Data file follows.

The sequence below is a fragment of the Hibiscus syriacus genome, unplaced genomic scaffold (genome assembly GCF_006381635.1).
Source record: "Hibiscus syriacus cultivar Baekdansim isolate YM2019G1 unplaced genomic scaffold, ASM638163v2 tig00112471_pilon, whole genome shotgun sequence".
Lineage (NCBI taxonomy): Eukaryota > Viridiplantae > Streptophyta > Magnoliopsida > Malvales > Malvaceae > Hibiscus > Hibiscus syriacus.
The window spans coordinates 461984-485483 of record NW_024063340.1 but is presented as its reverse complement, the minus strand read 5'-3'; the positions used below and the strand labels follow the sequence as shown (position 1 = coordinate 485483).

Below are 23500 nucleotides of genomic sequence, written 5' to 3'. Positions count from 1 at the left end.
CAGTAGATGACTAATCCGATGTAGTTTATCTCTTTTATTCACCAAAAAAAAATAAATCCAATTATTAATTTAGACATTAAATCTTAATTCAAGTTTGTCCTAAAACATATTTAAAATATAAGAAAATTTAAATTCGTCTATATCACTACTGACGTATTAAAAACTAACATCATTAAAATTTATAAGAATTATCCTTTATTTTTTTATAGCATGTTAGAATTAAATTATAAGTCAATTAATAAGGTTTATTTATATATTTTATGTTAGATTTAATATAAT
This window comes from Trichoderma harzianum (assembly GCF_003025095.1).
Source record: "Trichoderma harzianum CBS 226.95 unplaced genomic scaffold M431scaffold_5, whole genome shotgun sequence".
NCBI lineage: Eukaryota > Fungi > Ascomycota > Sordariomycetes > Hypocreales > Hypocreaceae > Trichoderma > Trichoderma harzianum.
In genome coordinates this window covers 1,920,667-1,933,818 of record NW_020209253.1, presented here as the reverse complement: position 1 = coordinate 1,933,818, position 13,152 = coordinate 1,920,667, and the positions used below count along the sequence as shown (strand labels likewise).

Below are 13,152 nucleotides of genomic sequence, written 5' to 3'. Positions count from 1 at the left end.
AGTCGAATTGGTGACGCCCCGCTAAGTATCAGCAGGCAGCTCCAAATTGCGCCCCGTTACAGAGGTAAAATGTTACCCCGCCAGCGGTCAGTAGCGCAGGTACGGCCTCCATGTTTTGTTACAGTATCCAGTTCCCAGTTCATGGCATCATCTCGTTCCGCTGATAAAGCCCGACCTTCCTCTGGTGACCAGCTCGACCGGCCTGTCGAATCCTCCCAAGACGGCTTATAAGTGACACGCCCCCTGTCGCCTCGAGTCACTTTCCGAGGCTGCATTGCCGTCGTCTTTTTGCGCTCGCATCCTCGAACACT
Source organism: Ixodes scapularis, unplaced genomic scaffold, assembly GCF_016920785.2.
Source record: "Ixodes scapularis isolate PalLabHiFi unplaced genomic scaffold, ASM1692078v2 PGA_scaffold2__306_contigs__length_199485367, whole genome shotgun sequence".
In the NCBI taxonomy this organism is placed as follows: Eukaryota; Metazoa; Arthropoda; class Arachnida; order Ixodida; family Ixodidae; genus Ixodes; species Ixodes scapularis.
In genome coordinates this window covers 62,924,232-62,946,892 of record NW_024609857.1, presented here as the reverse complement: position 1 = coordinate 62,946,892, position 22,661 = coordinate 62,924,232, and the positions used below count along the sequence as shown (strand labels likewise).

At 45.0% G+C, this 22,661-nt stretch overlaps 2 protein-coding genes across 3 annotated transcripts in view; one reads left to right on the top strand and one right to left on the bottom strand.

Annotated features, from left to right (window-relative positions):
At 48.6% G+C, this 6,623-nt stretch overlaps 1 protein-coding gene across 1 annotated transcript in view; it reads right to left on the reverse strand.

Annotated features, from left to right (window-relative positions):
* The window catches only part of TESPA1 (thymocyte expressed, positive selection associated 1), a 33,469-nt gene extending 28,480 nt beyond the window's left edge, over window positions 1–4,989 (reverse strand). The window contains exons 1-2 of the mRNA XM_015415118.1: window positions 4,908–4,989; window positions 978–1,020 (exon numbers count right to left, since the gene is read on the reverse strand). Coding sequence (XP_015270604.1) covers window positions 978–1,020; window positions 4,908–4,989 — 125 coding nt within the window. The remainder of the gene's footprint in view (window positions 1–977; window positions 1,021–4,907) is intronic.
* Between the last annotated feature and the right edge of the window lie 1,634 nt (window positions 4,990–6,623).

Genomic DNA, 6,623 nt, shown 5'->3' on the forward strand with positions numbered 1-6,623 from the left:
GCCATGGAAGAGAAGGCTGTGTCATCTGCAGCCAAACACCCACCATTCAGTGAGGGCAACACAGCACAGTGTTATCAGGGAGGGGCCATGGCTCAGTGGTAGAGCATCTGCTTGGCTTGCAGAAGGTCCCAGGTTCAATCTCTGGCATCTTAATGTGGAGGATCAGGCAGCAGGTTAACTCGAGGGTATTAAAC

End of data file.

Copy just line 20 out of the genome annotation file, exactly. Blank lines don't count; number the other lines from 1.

Annotated features, from left to right (window-relative positions):